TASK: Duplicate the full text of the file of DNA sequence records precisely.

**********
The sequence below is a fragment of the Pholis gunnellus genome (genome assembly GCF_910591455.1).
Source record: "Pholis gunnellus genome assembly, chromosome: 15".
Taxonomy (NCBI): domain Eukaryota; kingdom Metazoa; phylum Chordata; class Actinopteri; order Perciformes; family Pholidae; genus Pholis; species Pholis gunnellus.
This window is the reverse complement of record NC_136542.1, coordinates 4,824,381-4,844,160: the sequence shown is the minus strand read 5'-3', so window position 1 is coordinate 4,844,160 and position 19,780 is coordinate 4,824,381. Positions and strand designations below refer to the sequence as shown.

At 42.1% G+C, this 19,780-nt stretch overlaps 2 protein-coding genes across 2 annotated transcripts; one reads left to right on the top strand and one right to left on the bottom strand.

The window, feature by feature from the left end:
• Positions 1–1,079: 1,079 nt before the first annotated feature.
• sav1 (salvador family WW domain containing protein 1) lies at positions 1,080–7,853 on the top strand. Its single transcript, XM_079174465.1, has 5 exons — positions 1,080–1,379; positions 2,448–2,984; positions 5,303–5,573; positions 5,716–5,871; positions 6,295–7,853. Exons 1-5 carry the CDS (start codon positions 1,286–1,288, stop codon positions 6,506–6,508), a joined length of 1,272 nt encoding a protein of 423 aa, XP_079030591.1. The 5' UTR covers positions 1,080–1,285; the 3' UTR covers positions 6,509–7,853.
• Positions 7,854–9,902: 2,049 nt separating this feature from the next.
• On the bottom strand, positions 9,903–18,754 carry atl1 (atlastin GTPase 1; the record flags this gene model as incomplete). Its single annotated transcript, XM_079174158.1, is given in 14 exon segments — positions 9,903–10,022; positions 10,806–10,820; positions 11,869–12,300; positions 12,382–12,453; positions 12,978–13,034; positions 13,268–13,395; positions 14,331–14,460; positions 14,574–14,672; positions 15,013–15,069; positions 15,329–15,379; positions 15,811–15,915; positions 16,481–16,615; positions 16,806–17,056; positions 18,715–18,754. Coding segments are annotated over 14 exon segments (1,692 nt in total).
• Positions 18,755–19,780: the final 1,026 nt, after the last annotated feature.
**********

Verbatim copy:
The sequence below is a fragment of the Pholis gunnellus genome (genome assembly GCF_910591455.1).
Source record: "Pholis gunnellus genome assembly, chromosome: 15".
Taxonomy (NCBI): domain Eukaryota; kingdom Metazoa; phylum Chordata; class Actinopteri; order Perciformes; family Pholidae; genus Pholis; species Pholis gunnellus.
This window is the reverse complement of record NC_136542.1, coordinates 4,824,381-4,844,160: the sequence shown is the minus strand read 5'-3', so window position 1 is coordinate 4,844,160 and position 19,780 is coordinate 4,824,381. Positions and strand designations below refer to the sequence as shown.

At 42.1% G+C, this 19,780-nt stretch overlaps 2 protein-coding genes across 2 annotated transcripts; one reads left to right on the top strand and one right to left on the bottom strand.

The window, feature by feature from the left end:
• Positions 1–1,079: 1,079 nt before the first annotated feature.
• sav1 (salvador family WW domain containing protein 1) lies at positions 1,080–7,853 on the top strand. Its single transcript, XM_079174465.1, has 5 exons — positions 1,080–1,379; positions 2,448–2,984; positions 5,303–5,573; positions 5,716–5,871; positions 6,295–7,853. Exons 1-5 carry the CDS (start codon positions 1,286–1,288, stop codon positions 6,506–6,508), a joined length of 1,272 nt encoding a protein of 423 aa, XP_079030591.1. The 5' UTR covers positions 1,080–1,285; the 3' UTR covers positions 6,509–7,853.
• Positions 7,854–9,902: 2,049 nt separating this feature from the next.
• On the bottom strand, positions 9,903–18,754 carry atl1 (atlastin GTPase 1; the record flags this gene model as incomplete). Its single annotated transcript, XM_079174158.1, is given in 14 exon segments — positions 9,903–10,022; positions 10,806–10,820; positions 11,869–12,300; positions 12,382–12,453; positions 12,978–13,034; positions 13,268–13,395; positions 14,331–14,460; positions 14,574–14,672; positions 15,013–15,069; positions 15,329–15,379; positions 15,811–15,915; positions 16,481–16,615; positions 16,806–17,056; positions 18,715–18,754. Coding segments are annotated over 14 exon segments (1,692 nt in total).
• Positions 18,755–19,780: the final 1,026 nt, after the last annotated feature.